IDEAS home Printed from https://ideas.repec.org/p/mar/magkse/201524.html
   My bibliography  Save this paper

Preselection and Expert Advice

Author

Listed:
  • Elisabeth Schulte

    () (University of Marburg)

  • Mike Felgenhauer

    (Plymouth University)

Abstract

We study the effects of preselection on an expert’s incentive to give truthful advice in a decision environment in which certain decisions yield more precise estimates about the expert’s expertise. The introduction of a preselection stage, in which the decision maker can study the case before asking for advice, alters the expert’s perception of the problem. We identify conditions under which preselection occurs in equilibrium. We show that if the expert adjusts his behavior, the option to preselect may reduce the expected utility of the decision maker.

Suggested Citation

  • Elisabeth Schulte & Mike Felgenhauer, 2015. "Preselection and Expert Advice," MAGKS Papers on Economics 201524, Philipps-Universität Marburg, Faculty of Business Administration and Economics, Department of Economics (Volkswirtschaftliche Abteilung).
  • Handle: RePEc:mar:magkse:201524
    as

    Download full text from publisher

    File URL: http://www.uni-marburg.de/fb02/makro/forschung/magkspapers/paper_2015/24-2015_schulte.pdf
    File Function: First 201524
    Download Restriction: no

    Other versions of this item:

    References listed on IDEAS

    as
    1. Kreps, David M & Wilson, Robert, 1982. "Sequential Equilibria," Econometrica, Econometric Society, vol. 50(4), pages 863-894, July.
    2. Andrea Prat, 2005. "The Wrong Kind of Transparency," American Economic Review, American Economic Association, vol. 95(3), pages 862-877, June.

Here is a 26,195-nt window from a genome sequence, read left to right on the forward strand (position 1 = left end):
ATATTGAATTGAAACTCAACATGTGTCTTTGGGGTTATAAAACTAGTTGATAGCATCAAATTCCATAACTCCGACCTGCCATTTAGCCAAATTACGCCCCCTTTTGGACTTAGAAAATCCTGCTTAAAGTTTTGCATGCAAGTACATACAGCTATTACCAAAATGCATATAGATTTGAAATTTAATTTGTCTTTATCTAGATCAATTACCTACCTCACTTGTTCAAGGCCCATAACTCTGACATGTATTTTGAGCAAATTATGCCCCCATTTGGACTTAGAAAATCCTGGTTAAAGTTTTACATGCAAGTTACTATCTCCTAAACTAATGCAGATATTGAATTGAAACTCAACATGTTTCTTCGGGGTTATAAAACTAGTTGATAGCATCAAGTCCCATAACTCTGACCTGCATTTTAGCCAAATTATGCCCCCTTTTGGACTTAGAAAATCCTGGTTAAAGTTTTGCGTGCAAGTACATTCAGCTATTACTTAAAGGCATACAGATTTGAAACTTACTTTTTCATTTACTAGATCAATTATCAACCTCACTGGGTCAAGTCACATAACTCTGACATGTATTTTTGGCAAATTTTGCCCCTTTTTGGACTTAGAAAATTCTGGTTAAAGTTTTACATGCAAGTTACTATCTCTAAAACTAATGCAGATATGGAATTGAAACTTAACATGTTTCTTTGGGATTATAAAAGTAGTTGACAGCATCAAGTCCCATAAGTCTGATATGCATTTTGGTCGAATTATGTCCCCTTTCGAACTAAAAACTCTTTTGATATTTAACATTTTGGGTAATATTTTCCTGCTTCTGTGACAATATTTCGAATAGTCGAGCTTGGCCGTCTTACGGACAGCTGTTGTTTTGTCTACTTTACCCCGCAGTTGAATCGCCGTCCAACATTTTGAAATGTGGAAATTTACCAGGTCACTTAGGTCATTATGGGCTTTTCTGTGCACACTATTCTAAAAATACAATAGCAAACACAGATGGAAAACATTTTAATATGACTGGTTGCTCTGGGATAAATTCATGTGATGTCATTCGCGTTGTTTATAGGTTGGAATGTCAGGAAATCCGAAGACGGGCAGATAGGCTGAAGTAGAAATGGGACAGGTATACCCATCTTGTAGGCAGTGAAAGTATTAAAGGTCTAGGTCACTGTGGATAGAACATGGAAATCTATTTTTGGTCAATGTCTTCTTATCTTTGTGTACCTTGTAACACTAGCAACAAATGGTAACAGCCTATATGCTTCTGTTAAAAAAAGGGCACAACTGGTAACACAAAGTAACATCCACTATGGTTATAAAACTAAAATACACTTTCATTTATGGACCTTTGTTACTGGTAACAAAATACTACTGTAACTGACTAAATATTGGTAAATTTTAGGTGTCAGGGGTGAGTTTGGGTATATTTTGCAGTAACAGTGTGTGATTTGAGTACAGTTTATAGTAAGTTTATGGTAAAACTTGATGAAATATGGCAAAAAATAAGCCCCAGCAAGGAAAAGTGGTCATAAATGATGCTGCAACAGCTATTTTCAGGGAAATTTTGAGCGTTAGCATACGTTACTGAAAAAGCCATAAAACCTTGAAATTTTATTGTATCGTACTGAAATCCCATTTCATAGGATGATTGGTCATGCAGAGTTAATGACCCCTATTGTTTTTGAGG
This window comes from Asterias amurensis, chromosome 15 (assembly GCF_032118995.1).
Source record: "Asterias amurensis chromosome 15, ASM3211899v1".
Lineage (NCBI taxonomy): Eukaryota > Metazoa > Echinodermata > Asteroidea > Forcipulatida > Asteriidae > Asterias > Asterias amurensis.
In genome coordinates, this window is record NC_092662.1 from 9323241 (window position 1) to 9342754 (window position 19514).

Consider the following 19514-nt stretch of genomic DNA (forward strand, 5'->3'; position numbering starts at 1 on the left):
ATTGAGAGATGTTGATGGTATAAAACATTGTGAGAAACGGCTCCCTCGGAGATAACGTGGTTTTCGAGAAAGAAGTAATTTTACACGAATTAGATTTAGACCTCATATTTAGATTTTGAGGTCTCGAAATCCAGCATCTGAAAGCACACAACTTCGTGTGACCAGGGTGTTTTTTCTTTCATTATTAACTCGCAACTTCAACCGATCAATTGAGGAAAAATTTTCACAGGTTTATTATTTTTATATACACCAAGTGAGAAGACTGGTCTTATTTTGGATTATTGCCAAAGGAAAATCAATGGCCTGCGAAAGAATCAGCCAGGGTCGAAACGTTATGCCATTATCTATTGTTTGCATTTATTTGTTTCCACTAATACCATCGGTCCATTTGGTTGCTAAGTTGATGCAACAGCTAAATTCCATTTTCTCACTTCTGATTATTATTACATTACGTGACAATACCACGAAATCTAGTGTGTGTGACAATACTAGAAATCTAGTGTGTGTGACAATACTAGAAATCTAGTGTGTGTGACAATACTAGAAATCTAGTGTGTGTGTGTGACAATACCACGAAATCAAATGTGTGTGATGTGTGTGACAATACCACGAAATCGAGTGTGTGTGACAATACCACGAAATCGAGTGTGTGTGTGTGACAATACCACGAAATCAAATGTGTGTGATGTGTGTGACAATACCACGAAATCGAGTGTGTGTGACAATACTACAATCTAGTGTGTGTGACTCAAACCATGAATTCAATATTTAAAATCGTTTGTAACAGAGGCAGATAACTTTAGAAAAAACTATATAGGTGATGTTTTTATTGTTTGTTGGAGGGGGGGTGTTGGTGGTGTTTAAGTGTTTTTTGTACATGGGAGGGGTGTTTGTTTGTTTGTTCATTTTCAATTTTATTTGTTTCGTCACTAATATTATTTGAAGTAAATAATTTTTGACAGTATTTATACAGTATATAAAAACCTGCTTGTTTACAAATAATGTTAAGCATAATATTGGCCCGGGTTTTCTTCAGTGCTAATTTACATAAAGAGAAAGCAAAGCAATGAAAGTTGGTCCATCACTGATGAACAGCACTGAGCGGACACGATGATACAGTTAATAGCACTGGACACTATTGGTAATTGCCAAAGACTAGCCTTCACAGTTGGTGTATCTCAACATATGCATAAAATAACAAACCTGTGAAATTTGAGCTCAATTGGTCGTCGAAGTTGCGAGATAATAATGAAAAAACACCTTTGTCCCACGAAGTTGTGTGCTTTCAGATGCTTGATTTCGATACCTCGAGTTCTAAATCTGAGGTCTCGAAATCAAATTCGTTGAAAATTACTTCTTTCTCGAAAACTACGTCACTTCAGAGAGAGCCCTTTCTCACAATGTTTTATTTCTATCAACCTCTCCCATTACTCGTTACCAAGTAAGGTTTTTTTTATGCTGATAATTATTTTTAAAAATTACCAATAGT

3. Swank, Otto & Visser, Bauke, 2008. "The consequences of endogenizing information for the performance of a sequential decision procedure," Journal of Economic Behavior & Organization, Elsevier, vol. 65(3-4), pages 667-681, March.
    4. Stephen Morris, 2001. "Political Correctness," Journal of Political Economy, University of Chicago Press, vol. 109(2), pages 231-265, April.
    5. Roland Benabou & Guy Laroque, 1992. "Using Privileged Information to Manipulate Markets: Insiders, Gurus, and Credibility," The Quarterly Journal of Economics, Oxford University Press, vol. 107(3), pages 921-958.
    6. Fox, Justin & Van Weelden, Richard, 2010. "Partisanship and the effectiveness of oversight," Journal of Public Economics, Elsevier, vol. 94(9-10), pages 674-687, October.
    7. Scharfstein, David S & Stein, Jeremy C, 1990. "Herd Behavior and Investment," American Economic Review, American Economic Association, vol. 80(3), pages 465-479, June.
    8. Levy, Gilat, 2004. "Anti-herding and strategic consultation," European Economic Review, Elsevier, vol. 48(3), pages 503-525, June.
    9. Ying Chen, 2015. "Career Concerns and Excessive Risk Taking," Journal of Economics & Management Strategy, Wiley Blackwell, vol. 24(1), pages 110-130, March.
    10. Ottaviani, Marco & Sorensen, Peter Norman, 2006. "Professional advice," Journal of Economic Theory, Elsevier, vol. 126(1), pages 120-142, January.
    11. Suurmond, Guido & Swank, Otto H. & Visser, Bauke, 2004. "On the bad reputation of reputational concerns," Journal of Public Economics, Elsevier, vol. 88(12), pages 2817-2838, December.
    12. Blank, Rebecca M, 1991. "The Effects of Double-Blind versus Single-Blind Reviewing: Experimental Evidence from The American Economic Review," American Economic Review, American Economic Association, vol. 81(5), pages 1041-1067, December.
    13. Effinger, Matthias R. & Polborn, Mattias K., 2001. "Herding and anti-herding: A model of reputational differentiation," European Economic Review, Elsevier, vol. 45(3), pages 385-403, March.